We now have many different antibiotics available to us, some that work on specific bacteria and some that attack a wide range of bacteria. However, not all bacteria are bad! In a human being there are over 100 trillion microbes (bacteria, viruses, fungi and protozoa) living on and inside us, contributing up to an unbelievable 2kg of our body weight. We couldn’t live without them. Some of the bacteria in our gut help us digest our food, help our immune system and even produce vitamins.

Antimicrobial resistance

We have relied on antibiotics to cure infections caused by bacteria for many years but bacteria reproduce really quickly (some can divide every 20 minutes) and sometimes when they reproduce, they mutate or adapt and become better at protecting themselves against the antibiotic. We now have some bacteria that have become resistant to all antibiotic treatment. These are sometimes called ‘superbugs’. Globally, at least 700,000 people die each year due to drug-resistant diseases.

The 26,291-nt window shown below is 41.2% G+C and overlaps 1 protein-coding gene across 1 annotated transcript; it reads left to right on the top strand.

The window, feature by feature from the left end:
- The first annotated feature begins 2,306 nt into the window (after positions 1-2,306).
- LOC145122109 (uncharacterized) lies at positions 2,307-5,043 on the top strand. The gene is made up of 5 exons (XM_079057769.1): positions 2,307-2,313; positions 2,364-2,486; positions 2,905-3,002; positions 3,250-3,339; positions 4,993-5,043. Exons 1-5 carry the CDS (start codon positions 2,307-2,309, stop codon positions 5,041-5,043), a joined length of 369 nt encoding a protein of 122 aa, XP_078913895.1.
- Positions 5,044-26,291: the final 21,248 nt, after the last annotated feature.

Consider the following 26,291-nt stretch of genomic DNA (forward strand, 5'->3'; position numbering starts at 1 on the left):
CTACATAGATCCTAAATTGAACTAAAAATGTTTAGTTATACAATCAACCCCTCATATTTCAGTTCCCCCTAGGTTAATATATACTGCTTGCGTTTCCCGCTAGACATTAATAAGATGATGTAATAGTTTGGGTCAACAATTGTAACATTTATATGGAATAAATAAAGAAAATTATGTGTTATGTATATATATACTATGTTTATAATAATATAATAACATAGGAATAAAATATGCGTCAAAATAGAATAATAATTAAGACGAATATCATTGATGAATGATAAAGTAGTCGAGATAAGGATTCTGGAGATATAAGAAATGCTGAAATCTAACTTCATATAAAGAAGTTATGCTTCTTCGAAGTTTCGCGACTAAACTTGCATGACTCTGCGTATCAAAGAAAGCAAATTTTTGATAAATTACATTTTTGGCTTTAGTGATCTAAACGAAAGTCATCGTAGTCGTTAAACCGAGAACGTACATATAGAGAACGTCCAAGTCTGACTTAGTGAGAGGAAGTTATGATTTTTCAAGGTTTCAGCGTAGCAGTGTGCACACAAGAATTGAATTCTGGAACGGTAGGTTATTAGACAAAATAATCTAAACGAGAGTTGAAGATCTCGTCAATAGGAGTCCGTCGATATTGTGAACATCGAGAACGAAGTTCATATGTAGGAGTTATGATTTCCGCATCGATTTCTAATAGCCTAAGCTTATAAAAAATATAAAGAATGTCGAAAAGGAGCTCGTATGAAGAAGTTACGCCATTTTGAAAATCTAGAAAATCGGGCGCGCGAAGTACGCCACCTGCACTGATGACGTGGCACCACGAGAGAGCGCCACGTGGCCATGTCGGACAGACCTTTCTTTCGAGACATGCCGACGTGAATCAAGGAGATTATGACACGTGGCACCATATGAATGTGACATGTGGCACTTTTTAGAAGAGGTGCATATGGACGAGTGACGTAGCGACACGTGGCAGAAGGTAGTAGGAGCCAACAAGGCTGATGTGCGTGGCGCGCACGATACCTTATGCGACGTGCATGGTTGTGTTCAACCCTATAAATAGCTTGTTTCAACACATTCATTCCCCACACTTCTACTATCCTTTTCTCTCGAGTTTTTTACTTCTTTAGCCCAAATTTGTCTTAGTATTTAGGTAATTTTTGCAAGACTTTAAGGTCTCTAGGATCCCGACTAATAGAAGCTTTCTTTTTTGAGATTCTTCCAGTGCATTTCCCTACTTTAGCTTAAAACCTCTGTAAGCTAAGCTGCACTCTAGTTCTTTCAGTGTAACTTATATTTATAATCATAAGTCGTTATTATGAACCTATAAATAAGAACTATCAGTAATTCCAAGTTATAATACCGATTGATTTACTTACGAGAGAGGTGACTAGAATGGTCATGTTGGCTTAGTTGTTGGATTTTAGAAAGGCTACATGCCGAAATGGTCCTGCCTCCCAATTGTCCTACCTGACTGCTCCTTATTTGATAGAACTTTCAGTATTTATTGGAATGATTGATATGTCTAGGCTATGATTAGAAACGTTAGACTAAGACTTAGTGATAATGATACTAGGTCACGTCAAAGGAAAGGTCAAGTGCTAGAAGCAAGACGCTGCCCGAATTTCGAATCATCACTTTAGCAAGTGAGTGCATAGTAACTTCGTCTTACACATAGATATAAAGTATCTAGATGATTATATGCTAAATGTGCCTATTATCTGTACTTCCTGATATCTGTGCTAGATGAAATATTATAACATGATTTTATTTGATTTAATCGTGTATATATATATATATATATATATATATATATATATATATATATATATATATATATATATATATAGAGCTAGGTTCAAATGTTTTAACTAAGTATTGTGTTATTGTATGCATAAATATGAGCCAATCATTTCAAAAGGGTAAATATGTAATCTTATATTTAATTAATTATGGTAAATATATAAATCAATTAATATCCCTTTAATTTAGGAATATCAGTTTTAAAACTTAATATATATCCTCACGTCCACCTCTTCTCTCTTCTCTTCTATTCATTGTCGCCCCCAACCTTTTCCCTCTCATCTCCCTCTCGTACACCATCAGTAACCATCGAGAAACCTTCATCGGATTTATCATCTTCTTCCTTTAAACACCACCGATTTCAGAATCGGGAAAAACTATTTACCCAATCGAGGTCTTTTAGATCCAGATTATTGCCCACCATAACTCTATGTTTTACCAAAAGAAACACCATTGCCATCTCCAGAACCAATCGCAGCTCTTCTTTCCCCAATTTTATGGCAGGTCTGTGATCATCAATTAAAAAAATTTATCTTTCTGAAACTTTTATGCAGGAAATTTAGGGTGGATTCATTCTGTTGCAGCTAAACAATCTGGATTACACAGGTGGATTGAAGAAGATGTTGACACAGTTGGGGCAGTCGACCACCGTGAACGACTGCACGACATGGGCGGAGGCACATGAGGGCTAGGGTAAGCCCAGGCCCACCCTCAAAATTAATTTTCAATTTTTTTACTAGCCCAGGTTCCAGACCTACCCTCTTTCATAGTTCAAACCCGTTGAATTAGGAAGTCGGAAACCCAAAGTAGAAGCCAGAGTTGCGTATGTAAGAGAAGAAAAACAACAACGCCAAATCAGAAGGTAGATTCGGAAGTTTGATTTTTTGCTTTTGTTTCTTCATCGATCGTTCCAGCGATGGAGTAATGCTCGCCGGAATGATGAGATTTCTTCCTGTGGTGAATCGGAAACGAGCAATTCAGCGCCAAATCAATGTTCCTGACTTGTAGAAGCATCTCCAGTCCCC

So what’s the solution?

Firstly, prevention is always better than cure. Good hygiene such as: regular handwashing; careful storing and preparation of food; cleaning surfaces regularly (ideally soap based, not antibacterial solutions); sneezing into a tissue or sleeve, rather than our hands, are all important in preventing infection. It’s also critical to keep up to date on vaccinations. However, if we do get an infection we may need treatment.